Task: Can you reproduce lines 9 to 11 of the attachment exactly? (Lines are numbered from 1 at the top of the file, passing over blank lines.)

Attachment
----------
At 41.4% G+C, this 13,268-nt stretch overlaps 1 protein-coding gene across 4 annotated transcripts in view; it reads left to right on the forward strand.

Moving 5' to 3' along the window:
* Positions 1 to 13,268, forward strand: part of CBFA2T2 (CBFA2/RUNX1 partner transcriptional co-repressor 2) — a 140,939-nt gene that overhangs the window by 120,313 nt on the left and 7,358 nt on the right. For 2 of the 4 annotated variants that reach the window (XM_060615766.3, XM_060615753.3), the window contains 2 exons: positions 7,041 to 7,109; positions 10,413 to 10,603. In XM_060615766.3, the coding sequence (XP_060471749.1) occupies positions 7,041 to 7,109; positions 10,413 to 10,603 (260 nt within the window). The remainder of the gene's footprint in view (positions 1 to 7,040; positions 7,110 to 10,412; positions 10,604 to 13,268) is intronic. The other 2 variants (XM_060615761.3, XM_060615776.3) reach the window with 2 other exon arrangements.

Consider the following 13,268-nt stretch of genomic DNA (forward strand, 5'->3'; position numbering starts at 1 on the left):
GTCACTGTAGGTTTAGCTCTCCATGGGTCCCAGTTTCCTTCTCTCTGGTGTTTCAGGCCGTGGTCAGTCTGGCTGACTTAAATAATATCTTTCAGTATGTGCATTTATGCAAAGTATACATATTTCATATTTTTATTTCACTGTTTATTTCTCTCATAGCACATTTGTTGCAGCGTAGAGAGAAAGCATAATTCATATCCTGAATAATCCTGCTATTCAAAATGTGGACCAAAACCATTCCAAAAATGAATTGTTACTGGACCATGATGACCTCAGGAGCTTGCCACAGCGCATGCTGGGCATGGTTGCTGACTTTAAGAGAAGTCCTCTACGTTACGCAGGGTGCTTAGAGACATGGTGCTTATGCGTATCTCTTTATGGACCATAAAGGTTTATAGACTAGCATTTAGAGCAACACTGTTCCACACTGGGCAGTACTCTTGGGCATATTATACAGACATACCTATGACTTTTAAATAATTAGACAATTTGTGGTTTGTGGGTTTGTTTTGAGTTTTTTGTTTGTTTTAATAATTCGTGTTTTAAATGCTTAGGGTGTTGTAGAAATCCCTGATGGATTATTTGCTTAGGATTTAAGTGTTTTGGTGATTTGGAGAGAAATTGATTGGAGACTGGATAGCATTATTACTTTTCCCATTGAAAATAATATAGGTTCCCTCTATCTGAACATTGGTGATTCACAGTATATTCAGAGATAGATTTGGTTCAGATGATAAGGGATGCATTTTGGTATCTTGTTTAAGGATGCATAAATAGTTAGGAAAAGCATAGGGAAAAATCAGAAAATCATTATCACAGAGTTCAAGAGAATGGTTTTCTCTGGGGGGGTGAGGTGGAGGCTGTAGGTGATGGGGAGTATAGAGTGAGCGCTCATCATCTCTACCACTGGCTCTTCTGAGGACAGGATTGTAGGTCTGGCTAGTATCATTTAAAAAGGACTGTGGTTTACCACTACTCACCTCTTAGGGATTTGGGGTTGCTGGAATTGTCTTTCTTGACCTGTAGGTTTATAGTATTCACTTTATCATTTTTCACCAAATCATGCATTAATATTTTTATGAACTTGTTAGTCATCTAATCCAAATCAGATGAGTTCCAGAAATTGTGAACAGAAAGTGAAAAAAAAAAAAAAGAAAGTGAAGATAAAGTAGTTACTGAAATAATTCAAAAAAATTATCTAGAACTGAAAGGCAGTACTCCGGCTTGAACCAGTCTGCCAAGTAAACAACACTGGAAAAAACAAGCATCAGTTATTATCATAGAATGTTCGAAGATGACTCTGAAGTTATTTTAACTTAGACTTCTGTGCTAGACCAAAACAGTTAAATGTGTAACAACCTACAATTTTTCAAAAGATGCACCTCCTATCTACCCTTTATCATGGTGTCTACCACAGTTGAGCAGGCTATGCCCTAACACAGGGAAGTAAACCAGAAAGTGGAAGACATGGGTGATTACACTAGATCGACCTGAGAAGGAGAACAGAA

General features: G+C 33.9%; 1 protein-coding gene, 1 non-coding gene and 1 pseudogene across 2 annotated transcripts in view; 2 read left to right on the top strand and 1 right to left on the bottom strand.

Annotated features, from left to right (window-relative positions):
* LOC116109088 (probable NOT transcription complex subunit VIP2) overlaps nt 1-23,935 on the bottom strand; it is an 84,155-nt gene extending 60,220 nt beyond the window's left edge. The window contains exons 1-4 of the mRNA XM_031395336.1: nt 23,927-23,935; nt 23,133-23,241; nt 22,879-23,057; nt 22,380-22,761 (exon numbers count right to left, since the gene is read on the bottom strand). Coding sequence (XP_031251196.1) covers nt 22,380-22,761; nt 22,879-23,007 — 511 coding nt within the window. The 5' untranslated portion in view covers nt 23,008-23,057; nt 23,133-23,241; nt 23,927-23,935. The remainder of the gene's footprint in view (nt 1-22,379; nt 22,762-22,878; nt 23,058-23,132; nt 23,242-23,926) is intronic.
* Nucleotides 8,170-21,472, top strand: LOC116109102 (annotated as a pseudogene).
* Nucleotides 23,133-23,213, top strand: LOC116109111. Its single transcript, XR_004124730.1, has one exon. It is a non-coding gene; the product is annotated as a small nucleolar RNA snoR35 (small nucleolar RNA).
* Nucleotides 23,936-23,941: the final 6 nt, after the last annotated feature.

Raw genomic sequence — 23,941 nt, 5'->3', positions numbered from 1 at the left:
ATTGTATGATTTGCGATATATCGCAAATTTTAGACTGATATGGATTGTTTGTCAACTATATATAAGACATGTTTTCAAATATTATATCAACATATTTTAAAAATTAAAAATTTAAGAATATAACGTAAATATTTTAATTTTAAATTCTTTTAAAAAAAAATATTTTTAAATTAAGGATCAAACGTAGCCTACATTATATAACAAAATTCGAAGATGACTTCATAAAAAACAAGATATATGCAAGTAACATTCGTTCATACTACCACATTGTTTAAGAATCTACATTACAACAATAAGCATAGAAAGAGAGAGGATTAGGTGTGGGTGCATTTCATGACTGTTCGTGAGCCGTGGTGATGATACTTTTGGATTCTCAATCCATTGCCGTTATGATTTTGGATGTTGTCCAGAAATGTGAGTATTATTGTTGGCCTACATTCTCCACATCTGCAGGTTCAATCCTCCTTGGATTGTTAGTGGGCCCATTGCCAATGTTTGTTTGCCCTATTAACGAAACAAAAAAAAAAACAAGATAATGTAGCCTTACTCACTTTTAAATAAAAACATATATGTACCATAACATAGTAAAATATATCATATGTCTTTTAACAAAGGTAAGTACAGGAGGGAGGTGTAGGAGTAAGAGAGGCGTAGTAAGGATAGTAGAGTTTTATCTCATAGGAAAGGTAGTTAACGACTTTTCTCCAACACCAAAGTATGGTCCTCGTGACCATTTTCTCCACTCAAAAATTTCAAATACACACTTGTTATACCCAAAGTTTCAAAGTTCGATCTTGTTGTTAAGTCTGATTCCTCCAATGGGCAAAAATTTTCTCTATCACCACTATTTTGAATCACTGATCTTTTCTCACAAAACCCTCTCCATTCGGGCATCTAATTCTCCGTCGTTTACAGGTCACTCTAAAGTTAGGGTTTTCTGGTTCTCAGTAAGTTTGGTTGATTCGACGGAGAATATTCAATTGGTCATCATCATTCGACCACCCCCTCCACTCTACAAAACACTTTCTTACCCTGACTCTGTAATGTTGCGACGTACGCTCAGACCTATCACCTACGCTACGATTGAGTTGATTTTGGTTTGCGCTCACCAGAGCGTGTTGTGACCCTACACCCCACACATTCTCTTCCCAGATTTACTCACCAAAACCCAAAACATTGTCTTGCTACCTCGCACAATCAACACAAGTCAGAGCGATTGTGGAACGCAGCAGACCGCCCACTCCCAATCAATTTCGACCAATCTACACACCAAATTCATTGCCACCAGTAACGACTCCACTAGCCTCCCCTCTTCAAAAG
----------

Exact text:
* Nucleotides 8,170-21,472, top strand: LOC116109102 (annotated as a pseudogene).
* Nucleotides 23,133-23,213, top strand: LOC116109111. Its single transcript, XR_004124730.1, has one exon. It is a non-coding gene; the product is annotated as a small nucleolar RNA snoR35 (small nucleolar RNA).
* Nucleotides 23,936-23,941: the final 6 nt, after the last annotated feature.